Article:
Beyond the music-making process, we get to know and understand our students a lot more than most other teachers. This is because we often teach these students for multiple years and our efforts to build and maintain long-lasting relationships with them is necessary to be able to work together in harmony. In this episode, Julie Blackstock sits down with us to talk about her approach to relationship building in the classroom.
As teachers, we put in countless hours for our programs to be successful, but we also often find numerous leadership roles to help serve our professional community and support our colleagues. In this episode, we talk to Brian Coatney, an orchestra director from Plano, TX, to discuss the various leadership opportunities and what they entail. He also talks with us about how he balances his responsibilities between campus, region, and state level organizations.
Many of us have taken on the task of growing a small program, but fewer have been challenged to build a brand new program from scratch. In this episode, we sit down with Dr. Deborah Perkins, a retired teacher from the Dallas/Ft. Worth area, to talk about building programs from ground up, planning international music trips, and also her time running the String Ed department at Southern Methodist University.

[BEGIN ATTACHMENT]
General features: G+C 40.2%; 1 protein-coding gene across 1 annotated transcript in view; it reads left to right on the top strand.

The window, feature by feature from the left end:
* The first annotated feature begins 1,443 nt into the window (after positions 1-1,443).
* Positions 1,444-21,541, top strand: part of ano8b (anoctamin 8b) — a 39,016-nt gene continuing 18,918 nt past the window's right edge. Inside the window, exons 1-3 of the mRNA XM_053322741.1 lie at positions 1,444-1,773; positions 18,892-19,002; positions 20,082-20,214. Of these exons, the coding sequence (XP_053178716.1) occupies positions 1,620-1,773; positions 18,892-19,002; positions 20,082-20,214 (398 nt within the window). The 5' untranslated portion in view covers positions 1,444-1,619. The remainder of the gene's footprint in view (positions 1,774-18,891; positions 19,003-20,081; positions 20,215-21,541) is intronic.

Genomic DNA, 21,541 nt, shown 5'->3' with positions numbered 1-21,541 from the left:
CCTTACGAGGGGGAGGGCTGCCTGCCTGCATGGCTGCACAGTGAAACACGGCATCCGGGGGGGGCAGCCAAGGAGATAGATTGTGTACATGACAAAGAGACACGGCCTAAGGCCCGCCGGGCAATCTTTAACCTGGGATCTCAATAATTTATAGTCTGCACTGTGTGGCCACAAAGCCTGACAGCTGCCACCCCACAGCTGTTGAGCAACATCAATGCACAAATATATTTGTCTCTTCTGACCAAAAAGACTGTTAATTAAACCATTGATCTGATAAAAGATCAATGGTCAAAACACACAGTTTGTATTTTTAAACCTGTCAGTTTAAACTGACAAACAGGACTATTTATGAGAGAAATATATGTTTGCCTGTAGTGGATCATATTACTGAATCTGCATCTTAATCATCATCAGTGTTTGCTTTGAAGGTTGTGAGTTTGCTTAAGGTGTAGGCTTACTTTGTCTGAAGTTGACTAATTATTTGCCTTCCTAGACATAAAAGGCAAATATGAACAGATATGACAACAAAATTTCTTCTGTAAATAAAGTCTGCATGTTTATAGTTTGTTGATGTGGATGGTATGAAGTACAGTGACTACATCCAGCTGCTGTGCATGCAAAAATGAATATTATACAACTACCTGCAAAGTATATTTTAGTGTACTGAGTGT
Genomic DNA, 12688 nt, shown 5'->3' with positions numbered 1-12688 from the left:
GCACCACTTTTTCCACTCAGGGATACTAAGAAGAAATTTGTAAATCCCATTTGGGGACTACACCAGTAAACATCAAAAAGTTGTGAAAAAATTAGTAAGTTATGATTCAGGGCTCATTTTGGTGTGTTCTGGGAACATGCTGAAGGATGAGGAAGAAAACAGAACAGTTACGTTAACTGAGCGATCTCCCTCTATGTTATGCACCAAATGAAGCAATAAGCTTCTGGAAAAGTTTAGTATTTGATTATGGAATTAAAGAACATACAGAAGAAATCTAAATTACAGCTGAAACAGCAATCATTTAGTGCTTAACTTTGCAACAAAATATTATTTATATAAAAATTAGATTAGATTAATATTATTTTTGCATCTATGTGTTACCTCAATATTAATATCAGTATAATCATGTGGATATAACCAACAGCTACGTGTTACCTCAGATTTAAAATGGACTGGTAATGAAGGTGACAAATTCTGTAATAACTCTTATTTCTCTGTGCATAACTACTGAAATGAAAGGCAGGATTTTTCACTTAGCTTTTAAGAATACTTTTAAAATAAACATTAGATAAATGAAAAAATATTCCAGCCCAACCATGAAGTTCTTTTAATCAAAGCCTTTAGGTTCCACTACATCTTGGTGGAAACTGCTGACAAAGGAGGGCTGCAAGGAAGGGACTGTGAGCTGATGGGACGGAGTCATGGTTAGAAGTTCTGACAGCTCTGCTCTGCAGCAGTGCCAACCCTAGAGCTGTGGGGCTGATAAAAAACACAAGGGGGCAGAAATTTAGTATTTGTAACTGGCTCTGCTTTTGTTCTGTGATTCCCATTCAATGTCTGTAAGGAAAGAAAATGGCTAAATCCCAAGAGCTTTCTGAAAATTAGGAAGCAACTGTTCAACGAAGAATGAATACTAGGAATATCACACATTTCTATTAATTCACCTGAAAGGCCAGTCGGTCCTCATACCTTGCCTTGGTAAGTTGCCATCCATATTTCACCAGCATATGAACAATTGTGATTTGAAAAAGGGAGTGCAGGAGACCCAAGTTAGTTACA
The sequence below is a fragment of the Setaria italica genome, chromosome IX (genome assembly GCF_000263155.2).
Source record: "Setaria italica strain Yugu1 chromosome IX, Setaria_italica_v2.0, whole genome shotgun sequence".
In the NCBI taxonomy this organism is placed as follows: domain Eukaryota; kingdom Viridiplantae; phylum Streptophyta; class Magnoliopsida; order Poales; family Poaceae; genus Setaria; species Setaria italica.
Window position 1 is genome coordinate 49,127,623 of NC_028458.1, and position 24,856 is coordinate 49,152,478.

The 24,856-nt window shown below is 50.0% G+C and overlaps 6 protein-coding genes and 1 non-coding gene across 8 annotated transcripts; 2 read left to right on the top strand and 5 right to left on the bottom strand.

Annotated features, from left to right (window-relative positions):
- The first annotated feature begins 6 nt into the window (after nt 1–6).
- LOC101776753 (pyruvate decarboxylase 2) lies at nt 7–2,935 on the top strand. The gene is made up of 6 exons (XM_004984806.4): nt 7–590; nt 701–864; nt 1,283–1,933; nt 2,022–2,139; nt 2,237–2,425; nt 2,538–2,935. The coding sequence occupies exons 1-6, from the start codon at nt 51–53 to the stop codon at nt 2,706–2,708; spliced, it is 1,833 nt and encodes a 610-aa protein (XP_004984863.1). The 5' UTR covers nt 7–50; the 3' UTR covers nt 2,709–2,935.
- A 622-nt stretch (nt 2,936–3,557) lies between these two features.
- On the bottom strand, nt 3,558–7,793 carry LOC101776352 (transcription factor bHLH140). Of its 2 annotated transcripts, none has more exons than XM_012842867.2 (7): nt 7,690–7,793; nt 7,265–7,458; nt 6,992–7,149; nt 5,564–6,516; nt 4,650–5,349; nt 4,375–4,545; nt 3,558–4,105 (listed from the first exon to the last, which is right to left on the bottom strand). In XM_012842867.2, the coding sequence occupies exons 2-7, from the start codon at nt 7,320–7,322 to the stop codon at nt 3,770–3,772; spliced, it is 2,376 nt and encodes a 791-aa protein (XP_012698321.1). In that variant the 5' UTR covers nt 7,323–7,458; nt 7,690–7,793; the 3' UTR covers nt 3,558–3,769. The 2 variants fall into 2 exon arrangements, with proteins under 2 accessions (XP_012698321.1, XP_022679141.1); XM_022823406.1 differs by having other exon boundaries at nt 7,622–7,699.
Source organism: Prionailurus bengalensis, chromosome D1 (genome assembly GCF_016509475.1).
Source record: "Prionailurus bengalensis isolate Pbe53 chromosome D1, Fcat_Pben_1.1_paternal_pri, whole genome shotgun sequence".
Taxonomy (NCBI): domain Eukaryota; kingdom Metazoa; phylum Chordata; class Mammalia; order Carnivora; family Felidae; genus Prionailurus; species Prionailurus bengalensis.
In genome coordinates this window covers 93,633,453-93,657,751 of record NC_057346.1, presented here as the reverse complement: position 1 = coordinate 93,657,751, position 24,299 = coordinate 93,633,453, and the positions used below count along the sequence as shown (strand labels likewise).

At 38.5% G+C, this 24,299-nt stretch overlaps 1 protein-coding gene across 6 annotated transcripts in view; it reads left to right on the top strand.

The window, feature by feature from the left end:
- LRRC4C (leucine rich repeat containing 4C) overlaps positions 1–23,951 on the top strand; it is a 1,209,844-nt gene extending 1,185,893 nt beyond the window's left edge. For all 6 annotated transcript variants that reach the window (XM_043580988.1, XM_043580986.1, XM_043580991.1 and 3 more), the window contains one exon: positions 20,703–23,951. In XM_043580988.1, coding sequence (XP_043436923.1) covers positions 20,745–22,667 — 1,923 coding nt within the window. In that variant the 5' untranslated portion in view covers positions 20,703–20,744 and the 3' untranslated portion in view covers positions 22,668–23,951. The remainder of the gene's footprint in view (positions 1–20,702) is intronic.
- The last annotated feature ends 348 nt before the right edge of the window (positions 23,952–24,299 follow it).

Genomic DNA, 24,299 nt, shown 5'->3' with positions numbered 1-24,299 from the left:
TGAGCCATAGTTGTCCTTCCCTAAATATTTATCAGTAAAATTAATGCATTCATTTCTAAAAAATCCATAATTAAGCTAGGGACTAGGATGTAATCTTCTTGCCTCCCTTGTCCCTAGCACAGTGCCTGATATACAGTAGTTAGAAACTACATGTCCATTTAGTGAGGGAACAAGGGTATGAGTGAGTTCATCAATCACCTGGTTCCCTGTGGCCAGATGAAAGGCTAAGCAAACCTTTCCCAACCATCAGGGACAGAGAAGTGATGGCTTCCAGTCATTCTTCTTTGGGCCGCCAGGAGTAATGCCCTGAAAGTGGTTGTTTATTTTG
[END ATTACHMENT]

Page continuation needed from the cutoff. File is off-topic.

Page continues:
We all dedicate time and effort in the hope that students will keep our shared love of music into adulthood. While we have an impact on the students we see in the classroom, what are some other ways to go beyond and involve the greater community? Last month, Jen Drake was in the Dallas area to clinic a Region Orchestra and found some time to talk with Matt about her work with Serenata, the Boise Community Orchestra.
At some point in our careers, we are likely to be presented with opportunities to offer guidance to other professionals. Whether we’re working with brand new teachers or seasoned educators, we want to find the right approach in fostering growth through the process. In this episode, we sit down with Charlotte Moellering to discuss the various roles in being a mentor.
Longevity in our profession is a challenge that often goes unmet due to long hours and immense pressure. We recently sat down with Mary Havenstrite, a veteran teacher from Plano, TX, to talk about how she has navigated a career that can push many of us to our limits. She shares the joy she finds in daily tasks and talks us through planning meaningful concerts for her students.
There is perhaps no better known name in teaching stringed instruments than Suzuki. For many of us, we remember learning some of his method in college. We also know of the solo literature books, and possibly use them to supplement our teaching...but the knowledge and understanding often ends there. We recently sat down with Devan Bell to not only talk about the Suzuki method, but also how she integrates many of the fundamental philosophies into teaching middle and high school string orchestra.